The offices of Common Ground, Counseling and Psychological Services and the Chaplaincy sponsored a discussion called “Sexuality & Spirituality: Student Stories of Faith & Struggle” March 31 in Adams Auditorium.
A panel of four students from various Christian traditions shared personal experiences about the differing relationships between their religious beliefs and human sexuality. Speakers included Alex Witt, Westhampton College ’14, Brittany LaBelle, WC ’15, Zak Kerr, Richmond College ’14, and Natalie Shaw, a student at the T.C. Williams School of Law.
While Shaw was the only student on the panel who is gay, all students talked about their internal struggle with the Bible’s condemnation of homosexuality as a sin, and its message to love all people.
“Jesus said the greatest commandment was to love the Lord and other people to the utmost extent,” Kerr said. “For God as man to say this means every human, every person, deserves this love, indiscriminately.
“It has been the fallacy of man in the last two millennia to claim that hatred of any group or person is a biblical command.”
Ted Lewis, associate director of Common Ground for LGBTQ campus life, said the event was sponsored for the second year in a row because many students at University of Richmond struggle with questions of faith and sexuality.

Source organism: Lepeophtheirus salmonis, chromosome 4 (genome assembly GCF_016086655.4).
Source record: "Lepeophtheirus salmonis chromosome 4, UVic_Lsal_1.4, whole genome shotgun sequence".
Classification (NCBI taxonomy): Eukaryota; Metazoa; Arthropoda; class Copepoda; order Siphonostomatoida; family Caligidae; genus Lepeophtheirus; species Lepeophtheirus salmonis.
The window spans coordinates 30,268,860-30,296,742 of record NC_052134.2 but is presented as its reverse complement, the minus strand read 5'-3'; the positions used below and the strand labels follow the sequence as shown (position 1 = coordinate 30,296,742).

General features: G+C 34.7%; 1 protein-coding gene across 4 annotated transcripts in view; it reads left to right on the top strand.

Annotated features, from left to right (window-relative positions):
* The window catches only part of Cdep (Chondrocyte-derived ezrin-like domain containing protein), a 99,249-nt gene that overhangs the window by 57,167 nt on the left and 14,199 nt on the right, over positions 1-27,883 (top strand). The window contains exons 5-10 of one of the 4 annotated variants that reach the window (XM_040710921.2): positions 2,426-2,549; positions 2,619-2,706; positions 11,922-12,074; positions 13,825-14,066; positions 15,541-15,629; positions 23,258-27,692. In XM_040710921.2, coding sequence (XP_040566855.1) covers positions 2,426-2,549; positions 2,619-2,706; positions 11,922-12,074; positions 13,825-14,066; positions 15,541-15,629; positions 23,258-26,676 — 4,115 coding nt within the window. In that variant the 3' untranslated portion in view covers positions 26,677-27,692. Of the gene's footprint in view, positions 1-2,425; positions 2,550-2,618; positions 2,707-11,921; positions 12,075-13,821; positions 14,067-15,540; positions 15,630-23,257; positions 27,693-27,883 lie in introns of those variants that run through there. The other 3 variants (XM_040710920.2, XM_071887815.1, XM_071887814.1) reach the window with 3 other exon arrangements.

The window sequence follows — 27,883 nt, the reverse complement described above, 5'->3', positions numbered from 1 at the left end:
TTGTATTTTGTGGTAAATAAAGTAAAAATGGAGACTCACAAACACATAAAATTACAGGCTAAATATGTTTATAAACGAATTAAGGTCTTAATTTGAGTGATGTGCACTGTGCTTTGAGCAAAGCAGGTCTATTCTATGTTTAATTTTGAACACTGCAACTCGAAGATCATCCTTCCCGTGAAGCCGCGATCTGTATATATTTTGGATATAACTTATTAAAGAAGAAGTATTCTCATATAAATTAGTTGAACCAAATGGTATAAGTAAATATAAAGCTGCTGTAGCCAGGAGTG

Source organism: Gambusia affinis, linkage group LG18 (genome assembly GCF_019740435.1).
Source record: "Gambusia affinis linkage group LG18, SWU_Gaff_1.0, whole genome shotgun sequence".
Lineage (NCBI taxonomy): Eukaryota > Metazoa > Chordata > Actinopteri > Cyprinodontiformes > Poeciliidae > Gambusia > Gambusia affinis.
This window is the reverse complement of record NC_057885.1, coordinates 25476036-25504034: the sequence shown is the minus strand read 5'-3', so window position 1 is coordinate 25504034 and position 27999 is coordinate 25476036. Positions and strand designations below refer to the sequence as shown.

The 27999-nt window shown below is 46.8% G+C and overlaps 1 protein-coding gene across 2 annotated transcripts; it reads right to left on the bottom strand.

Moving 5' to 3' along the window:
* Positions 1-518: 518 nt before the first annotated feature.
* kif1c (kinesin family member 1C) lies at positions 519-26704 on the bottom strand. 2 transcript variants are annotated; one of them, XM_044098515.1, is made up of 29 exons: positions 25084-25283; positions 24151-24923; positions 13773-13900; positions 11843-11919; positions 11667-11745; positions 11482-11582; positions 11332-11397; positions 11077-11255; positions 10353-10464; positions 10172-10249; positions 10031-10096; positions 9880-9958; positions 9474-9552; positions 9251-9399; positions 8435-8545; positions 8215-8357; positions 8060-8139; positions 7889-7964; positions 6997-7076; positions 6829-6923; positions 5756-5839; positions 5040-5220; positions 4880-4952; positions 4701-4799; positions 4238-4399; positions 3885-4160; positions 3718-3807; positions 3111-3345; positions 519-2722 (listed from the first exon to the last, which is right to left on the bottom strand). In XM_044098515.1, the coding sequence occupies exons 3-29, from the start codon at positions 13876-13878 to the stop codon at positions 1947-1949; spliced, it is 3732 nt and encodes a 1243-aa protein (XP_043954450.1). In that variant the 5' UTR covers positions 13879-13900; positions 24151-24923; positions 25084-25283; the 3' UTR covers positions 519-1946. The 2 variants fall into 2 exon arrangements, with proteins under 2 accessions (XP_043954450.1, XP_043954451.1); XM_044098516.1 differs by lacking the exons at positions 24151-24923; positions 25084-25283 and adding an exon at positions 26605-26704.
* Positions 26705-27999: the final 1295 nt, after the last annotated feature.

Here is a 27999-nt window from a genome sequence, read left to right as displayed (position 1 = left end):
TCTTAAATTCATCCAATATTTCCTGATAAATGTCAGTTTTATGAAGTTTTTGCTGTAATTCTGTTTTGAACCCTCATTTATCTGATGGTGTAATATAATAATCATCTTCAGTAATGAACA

“These discussions provide an opportunity for us, as a community, to engage in dialogue around difference, questions of faith, and ways to build better community,” Lewis said.
Students from the Rev. Craig Kocher’s first-year seminar, “Faith and Differences in America: Learning to Live Together,” were also in attendance.
“I am really glad he brought this talk to light,” Amy Alexander, WC ’17, a member of the class, said. “I don’t think I would have known about it otherwise.”
Kocher said there had been a group of multi-faith panelists last year at the event.
“There’s already such diversity within the Christian tradition that, at the end of the day, we thought for this one we’ll keep it within the Christian tradition,” Kocher said.
The focus on Christianity also allowed the talk to make religious connections to The Laramie Project, the focus of this year’s One Book, One Richmond initiative. The Laramie Project explores clashes in LGBTQ identity and communities.
“The One Book, One Richmond program provides a common reading experience and then we craft events that connect back to work,” Lewis said. “In this case, questions of faith, sexuality and community.”
May 3, Richmond will be presented with the Catalyst Award from the Richmond Organization for Sexual Minority Youth for supporting LGBTQ students and creating an inclusive environment.
“My greatest hope is that students understand that any fervent, lasting, imminent hatred of a person or group cannot be done by a true Christian,” Kerr said.
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